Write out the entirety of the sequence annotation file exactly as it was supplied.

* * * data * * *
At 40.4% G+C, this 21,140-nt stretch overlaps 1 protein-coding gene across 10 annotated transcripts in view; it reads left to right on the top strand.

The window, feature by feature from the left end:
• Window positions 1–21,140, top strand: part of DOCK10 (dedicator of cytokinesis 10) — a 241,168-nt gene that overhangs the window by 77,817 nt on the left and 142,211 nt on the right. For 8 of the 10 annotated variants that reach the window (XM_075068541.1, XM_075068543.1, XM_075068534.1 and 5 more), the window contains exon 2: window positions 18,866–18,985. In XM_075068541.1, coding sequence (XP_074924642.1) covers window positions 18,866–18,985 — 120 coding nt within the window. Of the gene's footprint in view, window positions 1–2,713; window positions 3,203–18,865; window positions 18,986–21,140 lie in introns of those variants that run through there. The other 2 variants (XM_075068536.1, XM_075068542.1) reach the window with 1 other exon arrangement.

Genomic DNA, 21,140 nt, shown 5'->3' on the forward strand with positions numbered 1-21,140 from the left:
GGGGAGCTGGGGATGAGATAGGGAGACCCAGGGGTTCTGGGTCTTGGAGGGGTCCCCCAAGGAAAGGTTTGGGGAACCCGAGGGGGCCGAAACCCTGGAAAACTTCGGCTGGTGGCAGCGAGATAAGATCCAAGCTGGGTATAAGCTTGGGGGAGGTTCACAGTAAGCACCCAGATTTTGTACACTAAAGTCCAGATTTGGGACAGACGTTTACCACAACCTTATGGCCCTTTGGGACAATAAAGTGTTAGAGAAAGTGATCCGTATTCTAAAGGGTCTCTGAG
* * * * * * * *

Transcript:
At 40.4% G+C, this 21,140-nt stretch overlaps 1 protein-coding gene across 10 annotated transcripts in view; it reads left to right on the top strand.

The window, feature by feature from the left end:
• Window positions 1–21,140, top strand: part of DOCK10 (dedicator of cytokinesis 10) — a 241,168-nt gene that overhangs the window by 77,817 nt on the left and 142,211 nt on the right. For 8 of the 10 annotated variants that reach the window (XM_075068541.1, XM_075068543.1, XM_075068534.1 and 5 more), the window contains exon 2: window positions 18,866–18,985. In XM_075068541.1, coding sequence (XP_074924642.1) covers window positions 18,866–18,985 — 120 coding nt within the window. Of the gene's footprint in view, window positions 1–2,713; window positions 3,203–18,865; window positions 18,986–21,140 lie in introns of those variants that run through there. The other 2 variants (XM_075068536.1, XM_075068542.1) reach the window with 1 other exon arrangement.

Genomic DNA, 21,140 nt, shown 5'->3' on the forward strand with positions numbered 1-21,140 from the left:
GGGGAGCTGGGGATGAGATAGGGAGACCCAGGGGTTCTGGGTCTTGGAGGGGTCCCCCAAGGAAAGGTTTGGGGAACCCGAGGGGGCCGAAACCCTGGAAAACTTCGGCTGGTGGCAGCGAGATAAGATCCAAGCTGGGTATAAGCTTGGGGGAGGTTCACAGTAAGCACCCAGATTTTGTACACTAAAGTCCAGATTTGGGACAGACGTTTACCACAACCTTATGGCCCTTTGGGACAATAAAGTGTTAGAGAAAGTGATCCGTATTCTAAAGGGTCTCTGAG